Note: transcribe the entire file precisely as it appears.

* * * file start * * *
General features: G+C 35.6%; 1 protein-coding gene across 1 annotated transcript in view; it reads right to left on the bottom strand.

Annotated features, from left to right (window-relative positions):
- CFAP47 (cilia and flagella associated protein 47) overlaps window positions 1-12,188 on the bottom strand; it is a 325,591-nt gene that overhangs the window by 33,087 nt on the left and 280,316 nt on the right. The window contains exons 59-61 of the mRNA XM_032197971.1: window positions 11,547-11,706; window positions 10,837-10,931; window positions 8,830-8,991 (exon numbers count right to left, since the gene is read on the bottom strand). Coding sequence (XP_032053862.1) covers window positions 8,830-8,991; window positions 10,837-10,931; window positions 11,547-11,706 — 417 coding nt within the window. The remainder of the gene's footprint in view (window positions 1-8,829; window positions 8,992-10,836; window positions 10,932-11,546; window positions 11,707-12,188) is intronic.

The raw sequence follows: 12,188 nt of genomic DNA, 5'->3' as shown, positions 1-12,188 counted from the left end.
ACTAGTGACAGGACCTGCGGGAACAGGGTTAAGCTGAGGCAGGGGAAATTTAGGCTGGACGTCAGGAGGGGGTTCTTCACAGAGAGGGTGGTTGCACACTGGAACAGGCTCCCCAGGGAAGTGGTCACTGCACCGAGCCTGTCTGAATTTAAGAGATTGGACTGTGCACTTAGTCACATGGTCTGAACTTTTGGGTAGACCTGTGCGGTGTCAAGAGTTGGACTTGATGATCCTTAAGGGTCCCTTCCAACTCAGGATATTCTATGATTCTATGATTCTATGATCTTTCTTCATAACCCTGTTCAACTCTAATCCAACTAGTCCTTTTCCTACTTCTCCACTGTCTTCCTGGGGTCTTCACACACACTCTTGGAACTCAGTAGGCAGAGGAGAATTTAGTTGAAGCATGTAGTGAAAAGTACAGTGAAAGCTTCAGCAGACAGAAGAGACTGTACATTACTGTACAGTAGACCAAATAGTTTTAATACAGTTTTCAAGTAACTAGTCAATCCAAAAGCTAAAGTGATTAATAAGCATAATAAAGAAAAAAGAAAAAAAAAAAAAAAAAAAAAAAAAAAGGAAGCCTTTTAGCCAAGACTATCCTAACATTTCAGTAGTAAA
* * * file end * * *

General features: G+C 35.6%; 1 protein-coding gene across 1 annotated transcript in view; it reads right to left on the bottom strand.

Annotated features, from left to right (window-relative positions):
- CFAP47 (cilia and flagella associated protein 47) overlaps window positions 1-12,188 on the bottom strand; it is a 325,591-nt gene that overhangs the window by 33,087 nt on the left and 280,316 nt on the right. The window contains exons 59-61 of the mRNA XM_032197971.1: window positions 11,547-11,706; window positions 10,837-10,931; window positions 8,830-8,991 (exon numbers count right to left, since the gene is read on the bottom strand). Coding sequence (XP_032053862.1) covers window positions 8,830-8,991; window positions 10,837-10,931; window positions 11,547-11,706 — 417 coding nt within the window. The remainder of the gene's footprint in view (window positions 1-8,829; window positions 8,992-10,836; window positions 10,932-11,546; window positions 11,707-12,188) is intronic.

The raw sequence follows: 12,188 nt of genomic DNA, 5'->3' as shown, positions 1-12,188 counted from the left end.
ACTAGTGACAGGACCTGCGGGAACAGGGTTAAGCTGAGGCAGGGGAAATTTAGGCTGGACGTCAGGAGGGGGTTCTTCACAGAGAGGGTGGTTGCACACTGGAACAGGCTCCCCAGGGAAGTGGTCACTGCACCGAGCCTGTCTGAATTTAAGAGATTGGACTGTGCACTTAGTCACATGGTCTGAACTTTTGGGTAGACCTGTGCGGTGTCAAGAGTTGGACTTGATGATCCTTAAGGGTCCCTTCCAACTCAGGATATTCTATGATTCTATGATTCTATGATCTTTCTTCATAACCCTGTTCAACTCTAATCCAACTAGTCCTTTTCCTACTTCTCCACTGTCTTCCTGGGGTCTTCACACACACTCTTGGAACTCAGTAGGCAGAGGAGAATTTAGTTGAAGCATGTAGTGAAAAGTACAGTGAAAGCTTCAGCAGACAGAAGAGACTGTACATTACTGTACAGTAGACCAAATAGTTTTAATACAGTTTTCAAGTAACTAGTCAATCCAAAAGCTAAAGTGATTAATAAGCATAATAAAGAAAAAAGAAAAAAAAAAAAAAAAAAAAAAAAAAAGGAAGCCTTTTAGCCAAGACTATCCTAACATTTCAGTAGTAAA